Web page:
Updated: Aug 22, 2020
Why Alsek?: This river corridor is stunning. The Alsek drains the eastern edge of the largest non-polar icefield in the world. As a result, traveling along the Alsek feels like traveling back into the ice age. The coastal mountains are dramatic and paddling around icebergs at the toe of a glacier is a definitive highlight. In addition to the sheer beauty of the scenery, the whitewater is fun and the wildlife is abundant. As far as wilderness river trips go, this is a must-do for many reasons.
The Alsek has long been a legendary river trip that is cost or skill prohibitive to many boaters. The crux of the trip is a 6-mile class V+ section know as Turnback Canyon, considered one of North America’s greatest pieces of big water kayaking. While a handful of kayakers make the trip in early spring or late fall when the levels are low enough to paddle Turnback, rafter parties will typically pay a pretty penny to charter a helicopter to portage their gear over the canyon. To me, packrafting the Alsek seemed like a simple solution to facilitate an easy portage of Turnback. An additional perk of packrafting this route is saving some money by forgoing the standard charter flight out from the typical take-out at Dry Bay. One can simply pack up the boats and walk the Lost Coast to the town of Yakutat- a worthy adventure in and of itself. In fact, we were pleased to find that there were some small rivers running parallel with the coast toward Yakutat that broke up the hiking portion even more. In the end, the ratio was 190 miles of paddling to 32 miles of hiking. Packrafting is definitely the way to “dirtbag” an otherwise costly run.
Without paddling Turnback canyon, the whitewater on this route becomes more accessible to class IV paddlers. Those who have paddled Turnback will likely downplay the whitewater on the rest of the run. That said I would strongly suggest that anyone tackling the Alsek is a solid class IV paddler with appropriate big water experience. The sections of whitewater are mostly class III but very continuous with some huge features, seams, and few places to stop. A swim could be very long. Once you leave Lowell Lake and up until a few miles before the Turnback portage, it is continuous whitewater. Sam’s and Lava North stand out as the big rapids. The left side of Sam’s is class V big water at the flow we had, but the right channel offers a class III passage. Lava North is reminiscent of Lava on the Grand Canyon but longer with a few more bends at the bottom. We had a very high flow of 48,000 cfs on the Bates gauge (150,000 cfs at Dry Bay) and Lava was huge but offered a reasonable line on the left. Scouting on river left at all flows is advisable (bring bear spray).
Turnback Canyon portage:
It was hard to find any information about the portage. The toe of the glacier is shifting constantly so no two portages will be the same. While a few kayak parties have dragged their boats around the canyon and over Tweedsmuir Glacier, packrafts make this a much more reasonable experience. From Nouse Creek camp we hiked downstream for a mile before crossing the lateral moraine and a wet moat to access the glacier. Once on the ice, we were able to cruise over flat terrain. We downloaded satellite images and tried to walk further away from the river on white ice to ease the crossing. Eventually, we crossed the moraine once more to leave the glacier and encountered tricky scrambling over talus and slick terrain. We did the eight mile portage in about 5 hours.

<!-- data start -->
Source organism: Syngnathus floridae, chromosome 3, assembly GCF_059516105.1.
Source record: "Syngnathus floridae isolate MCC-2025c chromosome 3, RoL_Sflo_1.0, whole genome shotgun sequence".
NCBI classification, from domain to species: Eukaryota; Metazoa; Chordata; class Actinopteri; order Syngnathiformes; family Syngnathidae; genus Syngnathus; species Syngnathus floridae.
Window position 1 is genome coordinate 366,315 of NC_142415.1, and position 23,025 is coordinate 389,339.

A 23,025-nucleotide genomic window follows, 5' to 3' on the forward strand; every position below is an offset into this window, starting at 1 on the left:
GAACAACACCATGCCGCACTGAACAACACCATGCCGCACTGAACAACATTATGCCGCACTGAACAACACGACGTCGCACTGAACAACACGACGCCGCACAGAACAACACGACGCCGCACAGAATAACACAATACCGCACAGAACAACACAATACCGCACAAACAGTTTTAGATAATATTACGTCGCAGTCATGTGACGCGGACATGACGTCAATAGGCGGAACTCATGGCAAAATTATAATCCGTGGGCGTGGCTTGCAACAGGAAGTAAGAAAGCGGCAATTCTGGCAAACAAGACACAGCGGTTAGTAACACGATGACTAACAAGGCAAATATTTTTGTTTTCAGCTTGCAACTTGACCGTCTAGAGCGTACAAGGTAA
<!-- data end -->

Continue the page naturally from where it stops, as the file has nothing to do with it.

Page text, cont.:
The Lost Coast:
Many people make the Lost Coast a packraft trip of its own, so it seemed like the logical way to depart the Alsek. Expect lots of sand and lots of bears with a 90% chance of rain. We did the 45-mile section from Dry Bay to Yakutat in 3.5 days. Bad weather could make this section less cruisy. For the most part, it is a flat beach walk. I recommend paddling the Akwe River which parallels the coast and cuts out 11 miles of walking. A tide table is helpful for planning your arrival in Dry Bay and the crossing of the Dangerous River. I also recommend paddling the last 6 miles of the Arhkln River into the fishing village of Situk. Hit this river when the tide is going out our you will be lining your boats. From Situk to the Yakutat airport it is 7 miles of road walking, but we were able to hitch a ride.
Permits: Yes. There are lots. It is a clunky system but it is worth it. There is a super hefty fine for poaching this run. You need the following 3 permits in this order:
Glacier Bay National Park, U.S.- Get this first and establish your takeout date. There is typically a one year waitlist, but we got ours a few months prior just by calling and asking about cancellations. Once you have a take out date, call Kluane. ($125 USD per trip)
Kluane National Park, Can.- The park will check with Glacier Bay and then you will have a selection of possible launch dates. Of the three parks, Kluane is the most strict on your itinerary and will want to know where you plan to camp each night. Keep in mind if you plan to launch on the Dezeadesh that will add a day to your itinerary. ($9 CAD per person per day)
Tatshenshini/Alsek Provincial Park- They will verify you have a Glacier Bay takeout before issuing a permit. ($100 CAD per person)
Border Crossing: The U.S. Customs Service requires you to go to the Dalton Post Crossing in person to turn in a form that permits boaters paddling the Alsek or Tat to waive their re-entry into the U.S. We learned the hard way that there is no exception to this rule after trying to turn in our paperwork at the Tok border crossing on our way from Anchorage. If you are not traveling through Dalton Post, consider calling ahead to secure prior approval.